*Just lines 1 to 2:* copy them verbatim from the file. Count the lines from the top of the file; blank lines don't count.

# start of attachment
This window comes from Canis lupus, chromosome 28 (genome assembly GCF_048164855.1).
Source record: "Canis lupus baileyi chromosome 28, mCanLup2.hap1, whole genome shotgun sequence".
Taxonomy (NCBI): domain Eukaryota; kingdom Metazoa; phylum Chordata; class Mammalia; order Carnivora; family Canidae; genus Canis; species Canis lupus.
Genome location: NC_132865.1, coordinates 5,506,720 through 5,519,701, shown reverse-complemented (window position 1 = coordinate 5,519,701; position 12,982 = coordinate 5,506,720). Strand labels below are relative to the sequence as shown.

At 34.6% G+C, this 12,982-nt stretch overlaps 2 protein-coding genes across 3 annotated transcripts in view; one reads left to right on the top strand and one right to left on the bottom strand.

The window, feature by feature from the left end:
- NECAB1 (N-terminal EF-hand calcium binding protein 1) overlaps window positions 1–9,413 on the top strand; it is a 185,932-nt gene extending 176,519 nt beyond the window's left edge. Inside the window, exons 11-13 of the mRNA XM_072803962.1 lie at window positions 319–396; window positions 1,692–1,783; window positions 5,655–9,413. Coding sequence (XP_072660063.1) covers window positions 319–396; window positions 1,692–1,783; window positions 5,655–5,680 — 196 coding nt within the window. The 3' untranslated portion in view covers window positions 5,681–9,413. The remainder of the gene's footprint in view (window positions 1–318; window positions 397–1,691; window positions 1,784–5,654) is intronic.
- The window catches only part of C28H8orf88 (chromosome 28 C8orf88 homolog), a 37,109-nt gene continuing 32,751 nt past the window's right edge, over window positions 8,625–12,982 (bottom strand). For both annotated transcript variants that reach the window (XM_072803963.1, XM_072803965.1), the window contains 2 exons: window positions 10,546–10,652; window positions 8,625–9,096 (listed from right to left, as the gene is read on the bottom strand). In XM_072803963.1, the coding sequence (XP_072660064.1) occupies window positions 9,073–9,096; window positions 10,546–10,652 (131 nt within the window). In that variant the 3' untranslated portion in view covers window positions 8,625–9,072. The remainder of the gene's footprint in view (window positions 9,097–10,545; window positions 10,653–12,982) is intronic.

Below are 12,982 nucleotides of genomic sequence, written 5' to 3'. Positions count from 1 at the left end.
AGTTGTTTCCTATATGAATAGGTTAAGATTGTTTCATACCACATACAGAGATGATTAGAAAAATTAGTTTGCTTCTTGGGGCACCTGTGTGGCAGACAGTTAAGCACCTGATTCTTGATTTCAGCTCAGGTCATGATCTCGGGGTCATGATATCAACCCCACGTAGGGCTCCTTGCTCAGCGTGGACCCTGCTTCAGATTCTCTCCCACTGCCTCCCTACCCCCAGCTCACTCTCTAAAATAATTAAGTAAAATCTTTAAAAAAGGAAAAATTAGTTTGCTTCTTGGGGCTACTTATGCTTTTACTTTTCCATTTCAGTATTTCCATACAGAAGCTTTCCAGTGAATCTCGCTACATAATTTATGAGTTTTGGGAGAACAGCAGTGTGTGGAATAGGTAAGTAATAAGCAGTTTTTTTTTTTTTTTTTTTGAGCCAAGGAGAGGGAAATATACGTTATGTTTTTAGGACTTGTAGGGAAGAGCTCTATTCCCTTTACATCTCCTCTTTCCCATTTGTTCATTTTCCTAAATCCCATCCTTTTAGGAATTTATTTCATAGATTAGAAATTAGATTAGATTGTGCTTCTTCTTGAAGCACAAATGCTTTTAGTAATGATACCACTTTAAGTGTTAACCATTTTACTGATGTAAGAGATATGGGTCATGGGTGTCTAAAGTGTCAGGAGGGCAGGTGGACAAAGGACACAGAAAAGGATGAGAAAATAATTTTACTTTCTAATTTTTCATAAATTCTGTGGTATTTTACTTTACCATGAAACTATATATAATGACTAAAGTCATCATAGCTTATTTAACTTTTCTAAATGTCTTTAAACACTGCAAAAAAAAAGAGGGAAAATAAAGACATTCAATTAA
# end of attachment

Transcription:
This window comes from Canis lupus, chromosome 28 (genome assembly GCF_048164855.1).
Source record: "Canis lupus baileyi chromosome 28, mCanLup2.hap1, whole genome shotgun sequence".